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I am planning to measure teacher stress in my research. One valid and reliable instrument I believe I have found is Teacher Stress Inventory by Michael J. Fimian (1984).
I was wondering if this measure/instrument is in the public domain and can be used just by citing the author and publication or should it be purchased?
Moreover, where can I have access to this questionnaire?
Best,
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It can be downloaded here: https://bit.ly/2TOJCs0
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Due to the pandemic, online teaching is the best alternative we have. Now, we are facing questions about the effectiveness of online language teaching. How much is online language teaching effective?
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When learning a language, the main focus should be on practice (to communicate more in the language you are learning, even if you speak with small mistakes. Later, you will also achieve the correction of these errors) it is worth paying attention. Secondly, it will have a great effect on you if the people around you also speak this language. Most linguists (that is, language training specialists) do not initially pay much attention to grammar, what is important is that you can speak the language you want to learn.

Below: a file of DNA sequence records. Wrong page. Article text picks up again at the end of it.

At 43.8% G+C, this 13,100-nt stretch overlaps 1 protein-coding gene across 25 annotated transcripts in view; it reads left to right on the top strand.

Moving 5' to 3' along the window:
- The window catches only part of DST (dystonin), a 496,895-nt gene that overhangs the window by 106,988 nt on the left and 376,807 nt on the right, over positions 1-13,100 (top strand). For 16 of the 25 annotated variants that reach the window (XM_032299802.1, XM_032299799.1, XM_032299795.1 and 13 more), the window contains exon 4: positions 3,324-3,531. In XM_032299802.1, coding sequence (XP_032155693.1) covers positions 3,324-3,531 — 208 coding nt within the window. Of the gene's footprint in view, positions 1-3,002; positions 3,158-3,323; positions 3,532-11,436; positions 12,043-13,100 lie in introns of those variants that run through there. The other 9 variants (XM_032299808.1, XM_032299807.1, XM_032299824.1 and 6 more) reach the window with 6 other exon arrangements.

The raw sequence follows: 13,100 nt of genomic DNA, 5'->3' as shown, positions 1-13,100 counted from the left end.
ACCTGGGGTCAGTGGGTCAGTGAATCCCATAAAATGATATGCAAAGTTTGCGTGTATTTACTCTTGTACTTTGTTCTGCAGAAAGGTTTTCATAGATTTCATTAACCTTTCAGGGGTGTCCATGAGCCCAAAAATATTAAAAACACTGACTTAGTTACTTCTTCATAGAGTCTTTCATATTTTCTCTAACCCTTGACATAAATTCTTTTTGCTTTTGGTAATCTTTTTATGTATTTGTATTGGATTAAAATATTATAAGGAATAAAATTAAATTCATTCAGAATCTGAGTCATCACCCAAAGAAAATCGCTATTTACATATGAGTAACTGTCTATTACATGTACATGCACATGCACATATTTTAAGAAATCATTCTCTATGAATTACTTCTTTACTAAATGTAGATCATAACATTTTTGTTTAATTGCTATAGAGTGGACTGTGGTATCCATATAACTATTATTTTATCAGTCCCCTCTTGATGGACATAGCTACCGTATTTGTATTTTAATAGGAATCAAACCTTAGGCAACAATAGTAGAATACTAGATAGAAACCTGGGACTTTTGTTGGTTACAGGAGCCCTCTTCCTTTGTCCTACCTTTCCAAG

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language teaching , language learning, covid19 pandemic
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I believe that the concept of teaching, in general, has radically changed. Language teaching has had the hardest blow. Language teaching depends on the four skills. With distance learning, these have turned into a mammoth task. It is very difficult to secure the language four skills with large groups mostly suffering because of the lack of infrastructure needed for any teaching.
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I've created a list of freeware software which was accessed by thousands of people in the last 4 months.
Can you recommend any other free software which can be useful for educators and learners?
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Language teachers at UTP (Language Department) are increasingly interested in the role of academic papers in the development of language (English) teaching practices. Research papers in Academic Discourse are attracting the attention on many language teachers interested in fostering their teaching experiences.
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Critical Discourse Analysis in Education and ESL Classroom